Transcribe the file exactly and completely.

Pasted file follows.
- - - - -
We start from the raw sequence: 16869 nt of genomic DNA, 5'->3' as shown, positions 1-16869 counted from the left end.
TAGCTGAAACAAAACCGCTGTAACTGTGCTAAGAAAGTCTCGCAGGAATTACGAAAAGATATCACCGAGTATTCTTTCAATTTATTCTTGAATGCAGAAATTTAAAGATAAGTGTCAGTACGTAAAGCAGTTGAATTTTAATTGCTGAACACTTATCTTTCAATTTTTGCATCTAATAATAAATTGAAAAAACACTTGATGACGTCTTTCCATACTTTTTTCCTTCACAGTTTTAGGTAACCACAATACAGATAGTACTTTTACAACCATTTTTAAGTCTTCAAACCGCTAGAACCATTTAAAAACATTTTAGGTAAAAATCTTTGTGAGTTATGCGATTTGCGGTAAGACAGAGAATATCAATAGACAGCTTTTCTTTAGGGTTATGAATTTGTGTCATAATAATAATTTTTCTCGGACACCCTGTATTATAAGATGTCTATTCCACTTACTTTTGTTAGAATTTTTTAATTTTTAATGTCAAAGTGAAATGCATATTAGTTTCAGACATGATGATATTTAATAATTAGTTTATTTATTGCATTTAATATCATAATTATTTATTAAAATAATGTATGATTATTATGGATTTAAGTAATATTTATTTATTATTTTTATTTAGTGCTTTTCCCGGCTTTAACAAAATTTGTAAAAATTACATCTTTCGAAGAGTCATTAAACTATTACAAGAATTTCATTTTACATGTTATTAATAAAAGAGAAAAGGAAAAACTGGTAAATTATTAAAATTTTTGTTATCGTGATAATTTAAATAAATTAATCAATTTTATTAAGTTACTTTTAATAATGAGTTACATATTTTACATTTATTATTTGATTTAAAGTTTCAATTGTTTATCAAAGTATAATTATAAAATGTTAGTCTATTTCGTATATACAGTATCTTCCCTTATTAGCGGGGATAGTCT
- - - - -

We start from the raw sequence: 16869 nt of genomic DNA, 5'->3' as shown, positions 1-16869 counted from the left end.
TAGCTGAAACAAAACCGCTGTAACTGTGCTAAGAAAGTCTCGCAGGAATTACGAAAAGATATCACCGAGTATTCTTTCAATTTATTCTTGAATGCAGAAATTTAAAGATAAGTGTCAGTACGTAAAGCAGTTGAATTTTAATTGCTGAACACTTATCTTTCAATTTTTGCATCTAATAATAAATTGAAAAAACACTTGATGACGTCTTTCCATACTTTTTTCCTTCACAGTTTTAGGTAACCACAATACAGATAGTACTTTTACAACCATTTTTAAGTCTTCAAACCGCTAGAACCATTTAAAAACATTTTAGGTAAAAATCTTTGTGAGTTATGCGATTTGCGGTAAGACAGAGAATATCAATAGACAGCTTTTCTTTAGGGTTATGAATTTGTGTCATAATAATAATTTTTCTCGGACACCCTGTATTATAAGATGTCTATTCCACTTACTTTTGTTAGAATTTTTTAATTTTTAATGTCAAAGTGAAATGCATATTAGTTTCAGACATGATGATATTTAATAATTAGTTTATTTATTGCATTTAATATCATAATTATTTATTAAAATAATGTATGATTATTATGGATTTAAGTAATATTTATTTATTATTTTTATTTAGTGCTTTTCCCGGCTTTAACAAAATTTGTAAAAATTACATCTTTCGAAGAGTCATTAAACTATTACAAGAATTTCATTTTACATGTTATTAATAAAAGAGAAAAGGAAAAACTGGTAAATTATTAAAATTTTTGTTATCGTGATAATTTAAATAAATTAATCAATTTTATTAAGTTACTTTTAATAATGAGTTACATATTTTACATTTATTATTTGATTTAAAGTTTCAATTGTTTATCAAAGTATAATTATAAAATGTTAGTCTATTTCGTATATACAGTATCTTCCCTTATTAGCGGGGATAGTCT